About a month ago my labmate and I published a paper with our advisor titled “The effects of synthetic estrogen exposure on the sexually dimorphic liver transcriptome of the sex-role-reversed Gulf pipefish”. It’s published in an open-access journal, PLoS One, so everyone with internet can access it! However, I wanted to write a more-accessible summary of the paper here on my blog to help non-specialists understand what the paper was about.
To describe the paper, I’ll de-construct the title, starting with the end. We did this study in a species of marine fish, called the Gulf pipefish (scientific name Syngnathus scovelli). Pipefish have male pregnancy, so the males provide all of the parental care, and in this species the males can only brood a clutch of eggs from a single female, but females can impregnate multiple males (for more information on pipefish, check out my citizen science project, Pipefish World!). Because males then become the limiting factor in reproduction, females end up competing for males and males become the choosy sex, so we talk about the species as being sex-role-reversed. In this study, we extracted RNA from the liver of pregnant males, non-pregnant males, and females. RNA is a molecule similar to DNA that acts as a messenger between the DNA sequence and the rest of the cell, and tells the cell what proteins to make based on the code in the DNA. When a gene has RNA in the cell we describe that gene as being expressed. So we extracted the RNA and sequenced it to generate a transcriptome, which is all of the RNA that is expressed at the time of RNA extraction in a particular tissue, in this case the liver. We then looked at how RNA was in the liver for each gene in both sexes and discovered that males and females have different levels of expression for different genes, meaning that the liver is a sexually dimorphic tissue. This is actually not as surprising as it may seem at first, since many other species (including mammals like humans) have sexually dimorphic livers when it comes to DNA expression. One interesting feature of the Gulf pipefish liver transcriptome is that, unlike behavioral roles in this species, the gene expression roles seem to follow conventional patterns of sex roles. In other words, although the species is behaviorally sex-role-reversed, their sexually dimorphic organ, the liver, does not show a reversal compared to other species (genes expressed in females are still expressed in female pipefish). That’s pretty cool, but it leaves a lot of questions still unanswered–namely, what genetic mechanisms actually underlie sex-role-reversal?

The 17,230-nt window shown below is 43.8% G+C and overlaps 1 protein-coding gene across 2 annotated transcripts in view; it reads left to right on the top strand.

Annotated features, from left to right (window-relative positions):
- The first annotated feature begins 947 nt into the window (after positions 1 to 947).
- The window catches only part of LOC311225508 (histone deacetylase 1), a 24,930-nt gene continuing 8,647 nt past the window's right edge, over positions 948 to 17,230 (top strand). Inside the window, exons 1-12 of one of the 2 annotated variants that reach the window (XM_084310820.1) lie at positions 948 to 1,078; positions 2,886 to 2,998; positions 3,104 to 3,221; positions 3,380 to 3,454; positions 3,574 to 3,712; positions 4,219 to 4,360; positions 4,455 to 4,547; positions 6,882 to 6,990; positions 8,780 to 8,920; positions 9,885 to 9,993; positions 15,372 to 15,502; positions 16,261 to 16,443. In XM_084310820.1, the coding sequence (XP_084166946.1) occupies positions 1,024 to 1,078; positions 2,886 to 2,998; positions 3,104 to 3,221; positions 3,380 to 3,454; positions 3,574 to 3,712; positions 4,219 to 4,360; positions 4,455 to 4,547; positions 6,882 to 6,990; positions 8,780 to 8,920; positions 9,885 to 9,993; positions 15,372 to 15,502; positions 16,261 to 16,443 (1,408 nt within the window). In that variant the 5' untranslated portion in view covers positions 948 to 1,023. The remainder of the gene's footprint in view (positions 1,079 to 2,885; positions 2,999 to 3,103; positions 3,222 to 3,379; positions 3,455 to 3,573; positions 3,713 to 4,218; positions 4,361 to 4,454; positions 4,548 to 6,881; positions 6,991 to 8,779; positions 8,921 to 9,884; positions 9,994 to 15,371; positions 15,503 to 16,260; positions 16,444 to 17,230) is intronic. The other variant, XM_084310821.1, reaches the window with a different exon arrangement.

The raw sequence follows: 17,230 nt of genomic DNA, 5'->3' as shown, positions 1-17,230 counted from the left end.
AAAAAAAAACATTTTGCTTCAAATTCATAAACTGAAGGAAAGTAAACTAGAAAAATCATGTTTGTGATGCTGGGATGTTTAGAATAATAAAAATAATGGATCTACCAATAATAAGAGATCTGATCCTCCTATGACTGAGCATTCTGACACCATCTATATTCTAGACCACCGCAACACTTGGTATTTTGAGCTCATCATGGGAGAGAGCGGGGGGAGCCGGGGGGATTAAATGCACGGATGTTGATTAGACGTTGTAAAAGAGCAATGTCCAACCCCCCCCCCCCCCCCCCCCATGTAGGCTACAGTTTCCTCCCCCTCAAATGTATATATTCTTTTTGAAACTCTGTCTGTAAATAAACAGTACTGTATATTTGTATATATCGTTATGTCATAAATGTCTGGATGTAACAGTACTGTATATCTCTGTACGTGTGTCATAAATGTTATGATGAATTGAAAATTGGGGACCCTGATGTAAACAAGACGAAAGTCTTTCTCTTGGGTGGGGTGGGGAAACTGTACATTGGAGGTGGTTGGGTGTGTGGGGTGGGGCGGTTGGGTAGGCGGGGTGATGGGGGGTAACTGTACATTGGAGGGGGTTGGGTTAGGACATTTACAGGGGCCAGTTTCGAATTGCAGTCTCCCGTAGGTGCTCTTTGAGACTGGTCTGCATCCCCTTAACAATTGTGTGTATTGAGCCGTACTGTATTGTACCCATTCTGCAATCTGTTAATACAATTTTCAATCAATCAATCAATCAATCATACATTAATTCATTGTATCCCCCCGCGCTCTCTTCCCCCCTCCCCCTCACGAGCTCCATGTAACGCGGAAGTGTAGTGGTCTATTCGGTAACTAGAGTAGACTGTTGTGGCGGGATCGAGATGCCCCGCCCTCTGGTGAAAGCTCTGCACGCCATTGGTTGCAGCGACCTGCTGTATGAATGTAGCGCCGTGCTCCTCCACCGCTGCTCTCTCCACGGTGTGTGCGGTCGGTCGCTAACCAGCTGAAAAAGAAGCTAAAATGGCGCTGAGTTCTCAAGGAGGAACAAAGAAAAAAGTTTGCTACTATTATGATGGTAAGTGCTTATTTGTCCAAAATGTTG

The final component of the paper was investigating how exposure to synthetic estrogen, a hormone analagous to the estrogen produced by our bodies, affects the patterns of gene expression in the pipefish liver. We know from previous studies (e.g. this one by a former labmate or this one by my labmate who is the first author of this paper) that synthetic estrogen can alter and disrupt the mating system of the Gulf pipefish, and in high enough doses it feminizes male pipefish so that they no longer have a brood pouch and start developing the female ornamentation patterns. So we were interested to see whether the sexually dimorphic liver responds to this feminizing hormone in expected ways. By comparing the expression levels in pregnant males, non-pregnant males, and females that were both exposed and not exposed, we were able to show that exposure to estrogen makes the male transcriptome more female-like, in that female-biased genes (like some that are involved in the production of eggs) are up-regulated in exposed males.
So why does this matter? Well, understanding how sex-role-reversal occurs at the mechanistic/genetic level is a major goal of evolutionary biology, because it is a major shift in the targets of sexual selection. And sexual selection and sexual dimorphism are often related, since sexual selection can drive the proliferation of exaggerated traits in one sex. So understanding gene expression in a sexually dimorphic liver in a sex-role-reversed species is a good first step: we can say that the liver is likely not directly involved in the sex-role-reversed behaviors of the Gulf pipefish. However, it may play a role in sexual selection, especially because it produces egg-related proteins, which could be experiencing rapid evolution because of female-female competition or to keep up with rapidly evolving sperm proteins. Additionally, we now know that synthetic estrogen at low levels feminizes the male liver. This is important because synthetic estrogen is one of many endocrine disruptors that are polluting water systems worldwide and affecting reproductive and endocrine systems in many species, including Gulf pipefish. It is possible that pipefish could be used as an indicator species by screening gene expression in the livers to identify whether a particular population has been exposed to endocrine disruptors.